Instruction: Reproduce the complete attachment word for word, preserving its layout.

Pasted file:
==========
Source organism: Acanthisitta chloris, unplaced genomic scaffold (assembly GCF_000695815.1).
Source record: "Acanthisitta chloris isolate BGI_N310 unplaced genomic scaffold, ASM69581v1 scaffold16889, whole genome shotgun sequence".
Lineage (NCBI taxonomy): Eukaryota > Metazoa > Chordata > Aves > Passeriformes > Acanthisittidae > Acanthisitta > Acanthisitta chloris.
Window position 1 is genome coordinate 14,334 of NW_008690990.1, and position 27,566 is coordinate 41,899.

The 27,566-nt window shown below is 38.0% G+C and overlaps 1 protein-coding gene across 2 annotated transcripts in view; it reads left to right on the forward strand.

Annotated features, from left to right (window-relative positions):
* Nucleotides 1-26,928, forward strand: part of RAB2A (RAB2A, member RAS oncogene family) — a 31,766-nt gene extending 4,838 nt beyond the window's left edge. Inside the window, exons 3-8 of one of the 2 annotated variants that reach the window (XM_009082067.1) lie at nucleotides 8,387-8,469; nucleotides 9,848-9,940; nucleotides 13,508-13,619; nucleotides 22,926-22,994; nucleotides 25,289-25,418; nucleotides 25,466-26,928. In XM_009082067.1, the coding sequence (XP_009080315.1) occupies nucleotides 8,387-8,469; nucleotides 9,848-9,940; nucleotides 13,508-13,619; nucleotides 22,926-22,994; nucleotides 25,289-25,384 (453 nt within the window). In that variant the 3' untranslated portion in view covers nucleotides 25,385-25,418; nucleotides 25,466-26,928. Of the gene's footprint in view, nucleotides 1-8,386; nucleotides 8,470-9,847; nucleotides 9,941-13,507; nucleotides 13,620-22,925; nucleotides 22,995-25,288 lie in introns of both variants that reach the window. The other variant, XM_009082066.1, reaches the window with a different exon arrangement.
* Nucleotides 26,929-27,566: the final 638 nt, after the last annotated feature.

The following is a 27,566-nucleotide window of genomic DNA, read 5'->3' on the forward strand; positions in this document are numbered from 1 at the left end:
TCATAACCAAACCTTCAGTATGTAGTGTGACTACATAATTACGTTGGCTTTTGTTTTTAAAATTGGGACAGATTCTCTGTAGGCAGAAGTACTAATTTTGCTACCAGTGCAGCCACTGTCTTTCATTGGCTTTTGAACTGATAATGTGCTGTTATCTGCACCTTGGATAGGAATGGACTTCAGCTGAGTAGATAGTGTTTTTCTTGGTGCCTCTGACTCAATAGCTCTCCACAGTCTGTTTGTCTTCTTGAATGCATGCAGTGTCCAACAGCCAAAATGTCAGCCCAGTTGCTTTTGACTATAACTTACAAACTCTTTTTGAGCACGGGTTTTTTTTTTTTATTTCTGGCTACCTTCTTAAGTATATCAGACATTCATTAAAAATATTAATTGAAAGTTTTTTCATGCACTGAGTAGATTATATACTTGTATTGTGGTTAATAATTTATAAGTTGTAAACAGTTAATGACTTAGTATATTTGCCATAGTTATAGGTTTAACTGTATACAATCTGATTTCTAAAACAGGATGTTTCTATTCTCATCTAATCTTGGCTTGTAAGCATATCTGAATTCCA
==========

Source organism: Acanthisitta chloris, unplaced genomic scaffold (assembly GCF_000695815.1).
Source record: "Acanthisitta chloris isolate BGI_N310 unplaced genomic scaffold, ASM69581v1 scaffold16889, whole genome shotgun sequence".
Lineage (NCBI taxonomy): Eukaryota > Metazoa > Chordata > Aves > Passeriformes > Acanthisittidae > Acanthisitta > Acanthisitta chloris.
Window position 1 is genome coordinate 14,334 of NW_008690990.1, and position 27,566 is coordinate 41,899.

The 27,566-nt window shown below is 38.0% G+C and overlaps 1 protein-coding gene across 2 annotated transcripts in view; it reads left to right on the forward strand.

Annotated features, from left to right (window-relative positions):
* Nucleotides 1-26,928, forward strand: part of RAB2A (RAB2A, member RAS oncogene family) — a 31,766-nt gene extending 4,838 nt beyond the window's left edge. Inside the window, exons 3-8 of one of the 2 annotated variants that reach the window (XM_009082067.1) lie at nucleotides 8,387-8,469; nucleotides 9,848-9,940; nucleotides 13,508-13,619; nucleotides 22,926-22,994; nucleotides 25,289-25,418; nucleotides 25,466-26,928. In XM_009082067.1, the coding sequence (XP_009080315.1) occupies nucleotides 8,387-8,469; nucleotides 9,848-9,940; nucleotides 13,508-13,619; nucleotides 22,926-22,994; nucleotides 25,289-25,384 (453 nt within the window). In that variant the 3' untranslated portion in view covers nucleotides 25,385-25,418; nucleotides 25,466-26,928. Of the gene's footprint in view, nucleotides 1-8,386; nucleotides 8,470-9,847; nucleotides 9,941-13,507; nucleotides 13,620-22,925; nucleotides 22,995-25,288 lie in introns of both variants that reach the window. The other variant, XM_009082066.1, reaches the window with a different exon arrangement.
* Nucleotides 26,929-27,566: the final 638 nt, after the last annotated feature.

The following is a 27,566-nucleotide window of genomic DNA, read 5'->3' on the forward strand; positions in this document are numbered from 1 at the left end:
TCATAACCAAACCTTCAGTATGTAGTGTGACTACATAATTACGTTGGCTTTTGTTTTTAAAATTGGGACAGATTCTCTGTAGGCAGAAGTACTAATTTTGCTACCAGTGCAGCCACTGTCTTTCATTGGCTTTTGAACTGATAATGTGCTGTTATCTGCACCTTGGATAGGAATGGACTTCAGCTGAGTAGATAGTGTTTTTCTTGGTGCCTCTGACTCAATAGCTCTCCACAGTCTGTTTGTCTTCTTGAATGCATGCAGTGTCCAACAGCCAAAATGTCAGCCCAGTTGCTTTTGACTATAACTTACAAACTCTTTTTGAGCACGGGTTTTTTTTTTTTATTTCTGGCTACCTTCTTAAGTATATCAGACATTCATTAAAAATATTAATTGAAAGTTTTTTCATGCACTGAGTAGATTATATACTTGTATTGTGGTTAATAATTTATAAGTTGTAAACAGTTAATGACTTAGTATATTTGCCATAGTTATAGGTTTAACTGTATACAATCTGATTTCTAAAACAGGATGTTTCTATTCTCATCTAATCTTGGCTTGTAAGCATATCTGAATTCCA